(a) Find the local linearization of f ( x ) = 1 1 + 3 x near x = 0 . (b) Using your answer to...


(a) Find the local linearization of

{eq}f(x) = \frac{1}{1+3x} {/eq}

near {eq}x=0 {/eq}.

(b) Using your answer to (a), what quadratic function would you expect to approximate

{eq}g(x) = \frac{1}{1 + 3x^2} {/eq}?

(c) Using your answer to (b), what would you expect the derivative of {eq}\frac{1}{1 + 3x^2} {/eq} to be even without doing any differentiation?

Linearization of Functions

Given a radical function we linearize it at a point to get its linear version. Then we are given a second function and we get its quadratic version at a point using an extension of the linearization technique which is simply an application of the Taylor's Theorem from Calculus. The linearization technique is an important tool that helps us understand long-term or asymptotic behavior of solutions of ordinary differential equations as the independent variable goes to infinity.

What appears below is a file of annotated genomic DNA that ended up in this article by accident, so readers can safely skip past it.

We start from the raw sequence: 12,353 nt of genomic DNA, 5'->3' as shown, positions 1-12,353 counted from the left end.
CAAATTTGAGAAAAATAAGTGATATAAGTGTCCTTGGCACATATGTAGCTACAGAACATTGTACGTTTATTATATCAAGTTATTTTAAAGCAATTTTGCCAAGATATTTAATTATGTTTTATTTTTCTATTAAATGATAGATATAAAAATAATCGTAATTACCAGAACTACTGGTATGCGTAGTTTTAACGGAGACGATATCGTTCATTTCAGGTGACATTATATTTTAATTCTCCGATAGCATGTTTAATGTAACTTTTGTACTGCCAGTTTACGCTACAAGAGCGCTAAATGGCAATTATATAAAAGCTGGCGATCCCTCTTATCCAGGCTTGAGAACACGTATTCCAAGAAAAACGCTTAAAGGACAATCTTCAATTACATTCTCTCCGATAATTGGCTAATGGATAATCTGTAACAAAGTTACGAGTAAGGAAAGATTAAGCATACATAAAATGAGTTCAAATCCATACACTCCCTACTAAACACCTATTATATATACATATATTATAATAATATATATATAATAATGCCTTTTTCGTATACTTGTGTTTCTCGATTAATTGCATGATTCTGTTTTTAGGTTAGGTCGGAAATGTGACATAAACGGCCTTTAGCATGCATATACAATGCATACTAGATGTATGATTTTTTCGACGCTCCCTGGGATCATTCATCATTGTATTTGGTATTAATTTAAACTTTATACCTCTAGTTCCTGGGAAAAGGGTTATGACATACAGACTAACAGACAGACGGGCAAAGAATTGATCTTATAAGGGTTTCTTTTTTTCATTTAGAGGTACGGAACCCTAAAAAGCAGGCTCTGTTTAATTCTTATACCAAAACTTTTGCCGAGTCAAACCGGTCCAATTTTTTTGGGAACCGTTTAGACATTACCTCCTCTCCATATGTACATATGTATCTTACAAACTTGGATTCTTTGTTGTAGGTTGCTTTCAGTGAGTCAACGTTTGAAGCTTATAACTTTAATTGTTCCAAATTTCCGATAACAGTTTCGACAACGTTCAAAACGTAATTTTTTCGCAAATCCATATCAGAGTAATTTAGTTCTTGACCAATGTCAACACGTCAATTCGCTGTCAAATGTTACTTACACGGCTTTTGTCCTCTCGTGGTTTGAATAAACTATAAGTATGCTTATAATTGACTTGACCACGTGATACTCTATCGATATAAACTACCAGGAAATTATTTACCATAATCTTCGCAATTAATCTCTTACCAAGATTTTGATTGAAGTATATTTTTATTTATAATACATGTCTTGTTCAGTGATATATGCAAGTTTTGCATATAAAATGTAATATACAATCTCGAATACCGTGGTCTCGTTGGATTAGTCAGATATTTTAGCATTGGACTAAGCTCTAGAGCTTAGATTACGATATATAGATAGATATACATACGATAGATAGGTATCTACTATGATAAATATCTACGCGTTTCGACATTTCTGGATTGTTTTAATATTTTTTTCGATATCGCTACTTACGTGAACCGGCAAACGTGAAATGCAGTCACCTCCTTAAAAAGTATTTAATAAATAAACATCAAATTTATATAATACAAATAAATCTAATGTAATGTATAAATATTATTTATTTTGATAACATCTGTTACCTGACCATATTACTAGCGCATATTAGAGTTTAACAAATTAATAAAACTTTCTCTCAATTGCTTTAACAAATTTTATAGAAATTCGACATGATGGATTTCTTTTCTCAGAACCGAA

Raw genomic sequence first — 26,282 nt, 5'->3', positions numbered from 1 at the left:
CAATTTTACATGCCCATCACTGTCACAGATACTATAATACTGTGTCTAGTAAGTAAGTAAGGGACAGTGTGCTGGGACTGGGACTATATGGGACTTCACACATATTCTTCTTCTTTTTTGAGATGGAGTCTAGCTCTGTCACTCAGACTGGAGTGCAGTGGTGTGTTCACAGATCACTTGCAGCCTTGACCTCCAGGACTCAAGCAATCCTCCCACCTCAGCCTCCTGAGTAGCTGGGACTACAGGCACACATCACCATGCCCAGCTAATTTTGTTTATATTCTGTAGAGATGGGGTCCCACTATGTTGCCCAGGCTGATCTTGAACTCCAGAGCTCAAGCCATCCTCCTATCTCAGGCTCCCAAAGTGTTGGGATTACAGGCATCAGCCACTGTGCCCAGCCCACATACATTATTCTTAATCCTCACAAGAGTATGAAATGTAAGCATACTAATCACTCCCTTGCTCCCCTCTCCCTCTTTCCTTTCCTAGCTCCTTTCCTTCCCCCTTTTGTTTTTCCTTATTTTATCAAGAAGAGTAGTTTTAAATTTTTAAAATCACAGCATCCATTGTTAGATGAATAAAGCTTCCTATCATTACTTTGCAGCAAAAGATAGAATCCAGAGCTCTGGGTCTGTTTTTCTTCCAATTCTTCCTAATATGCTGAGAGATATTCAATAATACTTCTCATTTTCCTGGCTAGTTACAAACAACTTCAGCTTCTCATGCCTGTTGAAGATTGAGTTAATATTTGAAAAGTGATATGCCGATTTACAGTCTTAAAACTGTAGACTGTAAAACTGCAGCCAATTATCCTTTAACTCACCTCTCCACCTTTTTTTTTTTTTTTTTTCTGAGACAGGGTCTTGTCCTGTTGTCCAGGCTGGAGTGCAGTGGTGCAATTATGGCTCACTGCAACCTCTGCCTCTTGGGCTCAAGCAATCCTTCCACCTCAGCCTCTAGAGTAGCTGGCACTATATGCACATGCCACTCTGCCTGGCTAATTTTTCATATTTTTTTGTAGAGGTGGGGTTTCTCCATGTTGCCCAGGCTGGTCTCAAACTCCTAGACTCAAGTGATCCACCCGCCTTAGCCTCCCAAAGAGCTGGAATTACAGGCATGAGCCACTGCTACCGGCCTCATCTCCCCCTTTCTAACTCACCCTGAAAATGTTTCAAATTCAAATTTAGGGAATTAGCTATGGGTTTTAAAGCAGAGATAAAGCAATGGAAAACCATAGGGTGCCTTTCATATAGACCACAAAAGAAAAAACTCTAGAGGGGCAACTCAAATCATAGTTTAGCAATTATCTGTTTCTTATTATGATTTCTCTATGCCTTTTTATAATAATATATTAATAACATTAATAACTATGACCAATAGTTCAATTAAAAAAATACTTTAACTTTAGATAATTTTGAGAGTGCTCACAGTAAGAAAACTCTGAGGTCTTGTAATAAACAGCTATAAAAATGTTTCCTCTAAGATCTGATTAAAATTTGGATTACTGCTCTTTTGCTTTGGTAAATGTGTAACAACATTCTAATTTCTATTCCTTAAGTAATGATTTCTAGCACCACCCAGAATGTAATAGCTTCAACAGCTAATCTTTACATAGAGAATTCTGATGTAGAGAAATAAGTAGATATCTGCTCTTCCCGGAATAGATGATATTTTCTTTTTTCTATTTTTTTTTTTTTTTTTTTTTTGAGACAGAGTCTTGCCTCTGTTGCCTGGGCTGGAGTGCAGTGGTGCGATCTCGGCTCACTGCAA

Answer and Explanation:

(a) The linearization of {eq}\displaystyle f(x)=\frac {1}{1+3x} {/eq} at {eq}x=0 {/eq} is given by

{eq}L(x)=f(0)+xf'(0) \qquad (1) {/eq}

Now using first derivatives,

{eq}f'(x)=-3(1+3x)^{-2} \implies f'(0) = -3. {/eq}

Substituting all this back in (1) gives us our linearization as

{eq}L(x)=1-3x \qquad (2) {/eq}

(b) From the answer to part (a), the quadratic approximation would be

{eq}Q(x)=1-3x^2 \qquad (3) {/eq}

(c) Since the quadratic approximation is an even polynomial function, the derivative of the function would be an odd polynomial function and therefore NOT even.

Learn more about this topic:

Linearization of Functions

from Math 104: Calculus

Chapter 10 / Lesson 1

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